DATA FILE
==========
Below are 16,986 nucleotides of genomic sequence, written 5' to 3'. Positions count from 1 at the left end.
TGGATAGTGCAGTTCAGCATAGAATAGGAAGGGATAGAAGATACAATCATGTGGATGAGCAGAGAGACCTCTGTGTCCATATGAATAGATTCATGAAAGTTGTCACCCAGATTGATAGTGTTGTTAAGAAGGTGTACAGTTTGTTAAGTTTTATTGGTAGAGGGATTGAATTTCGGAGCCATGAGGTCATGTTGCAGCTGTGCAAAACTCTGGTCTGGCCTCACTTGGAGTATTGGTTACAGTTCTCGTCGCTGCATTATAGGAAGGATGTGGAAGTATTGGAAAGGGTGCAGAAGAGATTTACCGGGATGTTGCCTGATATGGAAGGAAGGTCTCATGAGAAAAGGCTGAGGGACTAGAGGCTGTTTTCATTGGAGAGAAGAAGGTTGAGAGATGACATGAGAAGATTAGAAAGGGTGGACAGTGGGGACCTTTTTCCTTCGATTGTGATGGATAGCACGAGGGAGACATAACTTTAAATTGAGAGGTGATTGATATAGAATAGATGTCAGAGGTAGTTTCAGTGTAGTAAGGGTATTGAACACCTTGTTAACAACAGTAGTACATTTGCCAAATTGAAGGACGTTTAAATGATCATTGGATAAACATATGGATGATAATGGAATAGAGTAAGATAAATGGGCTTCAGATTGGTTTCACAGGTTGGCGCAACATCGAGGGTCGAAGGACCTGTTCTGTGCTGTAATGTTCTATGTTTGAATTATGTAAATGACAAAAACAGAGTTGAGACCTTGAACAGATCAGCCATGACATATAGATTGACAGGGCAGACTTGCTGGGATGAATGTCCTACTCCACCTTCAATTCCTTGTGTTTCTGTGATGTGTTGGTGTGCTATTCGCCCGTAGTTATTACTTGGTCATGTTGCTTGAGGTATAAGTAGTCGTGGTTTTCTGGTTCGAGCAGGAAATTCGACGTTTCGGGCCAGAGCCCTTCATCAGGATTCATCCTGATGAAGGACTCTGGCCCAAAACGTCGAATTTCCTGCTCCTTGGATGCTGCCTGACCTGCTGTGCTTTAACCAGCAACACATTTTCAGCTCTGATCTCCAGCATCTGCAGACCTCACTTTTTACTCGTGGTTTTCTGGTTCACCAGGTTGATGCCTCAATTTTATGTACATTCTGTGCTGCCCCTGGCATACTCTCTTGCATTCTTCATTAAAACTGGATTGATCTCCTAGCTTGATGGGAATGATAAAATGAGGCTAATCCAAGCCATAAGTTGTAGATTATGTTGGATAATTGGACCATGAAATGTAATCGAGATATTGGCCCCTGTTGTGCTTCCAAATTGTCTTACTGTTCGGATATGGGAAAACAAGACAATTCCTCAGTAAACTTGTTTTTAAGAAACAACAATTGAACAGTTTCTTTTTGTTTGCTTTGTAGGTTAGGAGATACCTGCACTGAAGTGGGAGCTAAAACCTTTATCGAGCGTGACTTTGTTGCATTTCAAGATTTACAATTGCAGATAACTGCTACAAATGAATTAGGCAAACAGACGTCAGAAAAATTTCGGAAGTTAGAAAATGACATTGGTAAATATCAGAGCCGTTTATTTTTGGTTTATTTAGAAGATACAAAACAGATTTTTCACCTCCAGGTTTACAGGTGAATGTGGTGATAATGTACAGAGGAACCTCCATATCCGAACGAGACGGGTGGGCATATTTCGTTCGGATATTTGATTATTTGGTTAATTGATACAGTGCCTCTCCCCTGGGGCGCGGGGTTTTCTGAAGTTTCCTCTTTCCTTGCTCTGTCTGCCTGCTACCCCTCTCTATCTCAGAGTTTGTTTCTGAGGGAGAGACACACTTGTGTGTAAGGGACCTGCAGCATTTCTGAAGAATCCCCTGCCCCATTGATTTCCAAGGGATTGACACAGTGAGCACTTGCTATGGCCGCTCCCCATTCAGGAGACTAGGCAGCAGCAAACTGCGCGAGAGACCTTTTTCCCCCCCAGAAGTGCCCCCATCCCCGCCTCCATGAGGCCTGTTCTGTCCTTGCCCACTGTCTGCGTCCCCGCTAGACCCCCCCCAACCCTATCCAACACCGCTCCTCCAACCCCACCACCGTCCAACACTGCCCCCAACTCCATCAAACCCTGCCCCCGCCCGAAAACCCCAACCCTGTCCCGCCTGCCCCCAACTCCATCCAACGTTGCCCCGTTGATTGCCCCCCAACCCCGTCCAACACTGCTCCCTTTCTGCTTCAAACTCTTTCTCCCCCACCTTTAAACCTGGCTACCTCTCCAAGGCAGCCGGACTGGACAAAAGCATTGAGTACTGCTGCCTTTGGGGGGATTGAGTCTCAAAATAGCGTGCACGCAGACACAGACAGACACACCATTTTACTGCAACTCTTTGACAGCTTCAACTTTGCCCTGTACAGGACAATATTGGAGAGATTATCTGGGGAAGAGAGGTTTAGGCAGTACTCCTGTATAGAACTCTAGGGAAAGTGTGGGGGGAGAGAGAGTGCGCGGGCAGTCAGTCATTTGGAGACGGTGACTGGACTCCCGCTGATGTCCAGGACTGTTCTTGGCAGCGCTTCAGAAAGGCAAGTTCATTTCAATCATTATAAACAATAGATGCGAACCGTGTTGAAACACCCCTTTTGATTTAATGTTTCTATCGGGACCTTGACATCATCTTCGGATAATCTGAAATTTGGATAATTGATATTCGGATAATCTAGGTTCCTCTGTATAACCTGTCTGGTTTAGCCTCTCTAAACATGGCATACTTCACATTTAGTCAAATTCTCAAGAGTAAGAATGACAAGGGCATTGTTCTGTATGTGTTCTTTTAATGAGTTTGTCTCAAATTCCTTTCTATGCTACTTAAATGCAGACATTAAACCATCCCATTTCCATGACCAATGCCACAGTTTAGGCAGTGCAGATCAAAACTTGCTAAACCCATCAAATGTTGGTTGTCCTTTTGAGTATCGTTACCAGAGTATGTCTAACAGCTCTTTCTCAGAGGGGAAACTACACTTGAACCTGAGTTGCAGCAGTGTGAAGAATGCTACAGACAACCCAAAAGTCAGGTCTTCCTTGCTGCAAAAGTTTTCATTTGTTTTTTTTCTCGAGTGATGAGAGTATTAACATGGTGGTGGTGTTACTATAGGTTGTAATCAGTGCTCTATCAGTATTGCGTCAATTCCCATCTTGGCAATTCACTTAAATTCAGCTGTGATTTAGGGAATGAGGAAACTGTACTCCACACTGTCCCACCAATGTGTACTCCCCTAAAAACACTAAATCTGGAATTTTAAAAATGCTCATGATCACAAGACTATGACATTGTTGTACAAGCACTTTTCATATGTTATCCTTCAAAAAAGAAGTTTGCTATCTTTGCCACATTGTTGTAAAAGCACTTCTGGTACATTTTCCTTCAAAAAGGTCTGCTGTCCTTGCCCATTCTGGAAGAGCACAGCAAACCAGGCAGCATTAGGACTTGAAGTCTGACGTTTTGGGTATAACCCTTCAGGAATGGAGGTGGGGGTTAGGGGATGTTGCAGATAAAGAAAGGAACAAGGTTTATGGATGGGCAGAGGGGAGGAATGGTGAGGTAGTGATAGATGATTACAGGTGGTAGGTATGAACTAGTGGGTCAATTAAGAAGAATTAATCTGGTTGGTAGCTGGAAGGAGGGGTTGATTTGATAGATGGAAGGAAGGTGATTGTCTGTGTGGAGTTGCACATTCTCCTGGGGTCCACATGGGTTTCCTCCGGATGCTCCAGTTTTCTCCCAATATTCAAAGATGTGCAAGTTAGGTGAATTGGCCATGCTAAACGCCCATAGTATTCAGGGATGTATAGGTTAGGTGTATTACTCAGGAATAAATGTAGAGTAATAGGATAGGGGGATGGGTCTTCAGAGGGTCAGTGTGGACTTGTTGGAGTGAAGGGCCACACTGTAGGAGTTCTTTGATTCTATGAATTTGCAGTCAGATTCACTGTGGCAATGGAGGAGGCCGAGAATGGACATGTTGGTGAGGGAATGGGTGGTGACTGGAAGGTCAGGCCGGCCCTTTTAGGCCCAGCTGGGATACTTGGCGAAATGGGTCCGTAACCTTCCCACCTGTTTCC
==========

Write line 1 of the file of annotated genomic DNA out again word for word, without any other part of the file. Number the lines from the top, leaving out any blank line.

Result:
Below are 16,986 nucleotides of genomic sequence, written 5' to 3'. Positions count from 1 at the left end.